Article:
Yesterday, when I got home from work in the early evening, I decided to do something outside of my normal Thursday routine which consisted of me watching Pardon The Interruption, followed by SportsCenter before I headed over to dine in at Buffalo Wild Wings for Boneless Thursday. The weather was nice for that time of day so I decided to grill a few chicken tenders on my George Foreman grill and sit out on the balcony of my apartment. From my vantage on the top floor, I have fantastic views of the pool, the gym, the parking area, and even the housing community under development a couple of blocks away. So while I’m out on the balcony watching SportsCenter via the WatchESPN app on my Samsung Galaxy Tab Pro and checking out the babes showing off their “summer bodies” at the pool, I see a mother and her young son in the parking area. She was teaching him how to ride a bike…had the training wheels and everything. The moment comes when she lets go and he starts peddling himself. The kids screams out “I got it mommy” and no sooner than he did that, he crashed to the ground. I instantly smiled because I was reminded on perhaps the last time I fell off a bicycle. That brings me to this week’s moment in the Flashback Friday series: the day I became a “pro” at Showa Park.
How I first came across this moment? It was August 9, 2008. I was living in Fussa, Tokyo at the time. The night before, me and 2 of my closest friends had attended the Fussa Tanabata Festival. While we were taking in all of the festivities, one of my friends suggested we all go to Showa Kinen Park the next day and that we bring along the pastor’s kids. I was all game for it as was my other friend. So the next day, we picked up the pastor’s kids and 2 other people and headed down to Showa Park…8 of us in the pastor’s van. We ended up renting bikes at the Nishi-Tachikawa gate to ride around the entire park. At the time, I had a Jeep Cherokee full suspension mountain bike…as American as they come. On that day, however, I was riding a mamachari—a Japanese bicycle equipped with a basket, a simple lock, a kickstand, and a single gear AKA the mom’s bicycle. During my many adventures around Fussa and into Downtown Tokyo, I saw these bikes in abundance. I also saw the way in which the locals rode them and I was amazed. I saw women riding these bikes wearing high heels. I saw people riding these bikes at steady speeds while holding umbrellas. I saw people riding these bikes while having conversations on their cell phones without hands-free devices. The most impressive thing I saw the locals do on these bikes was the way they got on and off them. Basically, to get on a bike Japanese style, you do all of the following:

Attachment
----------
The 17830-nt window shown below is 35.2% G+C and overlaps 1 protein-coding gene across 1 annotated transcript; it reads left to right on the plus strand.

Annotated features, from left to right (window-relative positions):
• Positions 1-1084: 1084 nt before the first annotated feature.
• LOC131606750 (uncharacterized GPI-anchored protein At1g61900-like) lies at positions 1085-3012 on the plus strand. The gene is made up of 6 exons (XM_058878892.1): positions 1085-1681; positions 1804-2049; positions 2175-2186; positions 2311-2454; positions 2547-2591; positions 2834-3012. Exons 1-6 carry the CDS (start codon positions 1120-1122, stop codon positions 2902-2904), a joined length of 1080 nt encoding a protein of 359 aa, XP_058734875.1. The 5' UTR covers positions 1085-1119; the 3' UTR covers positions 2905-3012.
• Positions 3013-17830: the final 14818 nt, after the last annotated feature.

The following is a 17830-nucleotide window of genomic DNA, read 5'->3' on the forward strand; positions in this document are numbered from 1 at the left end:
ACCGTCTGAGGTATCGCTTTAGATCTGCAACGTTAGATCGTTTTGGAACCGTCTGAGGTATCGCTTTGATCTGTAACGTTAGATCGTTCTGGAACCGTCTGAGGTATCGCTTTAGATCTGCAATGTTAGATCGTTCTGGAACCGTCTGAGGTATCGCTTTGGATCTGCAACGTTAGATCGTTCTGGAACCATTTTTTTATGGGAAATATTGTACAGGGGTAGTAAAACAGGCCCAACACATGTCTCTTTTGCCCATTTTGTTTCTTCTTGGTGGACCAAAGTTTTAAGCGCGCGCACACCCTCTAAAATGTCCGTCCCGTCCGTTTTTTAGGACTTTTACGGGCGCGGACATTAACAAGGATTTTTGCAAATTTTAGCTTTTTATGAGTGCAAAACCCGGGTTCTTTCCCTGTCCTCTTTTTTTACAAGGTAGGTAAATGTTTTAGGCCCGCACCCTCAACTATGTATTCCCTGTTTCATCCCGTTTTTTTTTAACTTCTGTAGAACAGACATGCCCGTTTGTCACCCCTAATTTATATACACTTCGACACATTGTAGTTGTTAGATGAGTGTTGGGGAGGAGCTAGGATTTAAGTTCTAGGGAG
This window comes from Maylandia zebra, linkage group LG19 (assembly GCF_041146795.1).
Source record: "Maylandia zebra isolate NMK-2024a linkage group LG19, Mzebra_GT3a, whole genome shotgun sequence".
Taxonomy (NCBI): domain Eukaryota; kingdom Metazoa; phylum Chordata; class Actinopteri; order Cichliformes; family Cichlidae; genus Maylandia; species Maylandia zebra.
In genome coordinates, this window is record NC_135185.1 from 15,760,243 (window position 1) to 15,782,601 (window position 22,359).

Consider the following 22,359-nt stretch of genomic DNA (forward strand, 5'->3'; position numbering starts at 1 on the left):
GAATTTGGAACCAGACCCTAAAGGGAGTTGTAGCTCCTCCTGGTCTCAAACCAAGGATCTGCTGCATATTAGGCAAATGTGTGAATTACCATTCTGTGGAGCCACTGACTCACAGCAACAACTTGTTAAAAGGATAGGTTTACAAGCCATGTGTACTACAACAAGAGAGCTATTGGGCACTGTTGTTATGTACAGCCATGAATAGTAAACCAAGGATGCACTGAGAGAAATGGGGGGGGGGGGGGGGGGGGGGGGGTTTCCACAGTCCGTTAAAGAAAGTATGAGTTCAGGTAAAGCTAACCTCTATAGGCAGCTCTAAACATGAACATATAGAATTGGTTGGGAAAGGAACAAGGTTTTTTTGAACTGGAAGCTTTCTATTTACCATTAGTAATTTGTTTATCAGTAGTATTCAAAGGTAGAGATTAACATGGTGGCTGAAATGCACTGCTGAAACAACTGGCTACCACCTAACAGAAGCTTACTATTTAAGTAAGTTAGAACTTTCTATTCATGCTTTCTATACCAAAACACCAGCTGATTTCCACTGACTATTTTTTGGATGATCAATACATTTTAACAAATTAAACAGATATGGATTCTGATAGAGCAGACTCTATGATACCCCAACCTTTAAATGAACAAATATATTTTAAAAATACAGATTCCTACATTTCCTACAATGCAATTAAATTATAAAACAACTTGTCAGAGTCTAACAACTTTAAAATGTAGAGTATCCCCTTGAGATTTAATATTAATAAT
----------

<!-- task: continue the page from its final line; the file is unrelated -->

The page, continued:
- Stand on the left side of the bicycle
- Place right foot on left peddle
- Walk bicycle to get a roll and place left foot on left peddle next to right foot
- Let bicycle roll about 5-10 feet
- Maneuver right foot and right side of body so that you can use both peddles
It’s pretty much the reverse in getting off a bike, too. The only difference is you have to walk the bicycle to a stop. On this particular occasion at Showa Park, I got the getting on the bike part perfectly. It was the getting off part that provided an unforgettable moment. The moment happened in the bike parking area near Waterfowl Lake. We were all parking our bikes and I circled around in my attempt to get off like a local. With everybody looking on, I got to the penultimate step, which involved me rolling with both feet on one peddle, and yelled out “I’m a pro”. No sooner than I did that, I crashed into the bushes. Everybody laughed and that moment has since become one of the many things I’m known for in Japan.
What it meant to me then? It didn’t mean anything then. Yeah, I was the subject of some teasing for a day or two but it was just all good-natured laughter. There was that one time where the pastor mentioned the event during a sermon. His exact lines were “We all can’t be pros at this like Juan”.
What it means to me now? I redeemed myself of the event 2 years later but whenever I’m around my crew from Japan and we start talking about everybody’s “moments”, the Showa Park incident undoubtedly always comes up. I can promise you today, however, that I can get off a bicycle like a Japanese person without a hitch. I guess you can say I’m a “pro” at it now.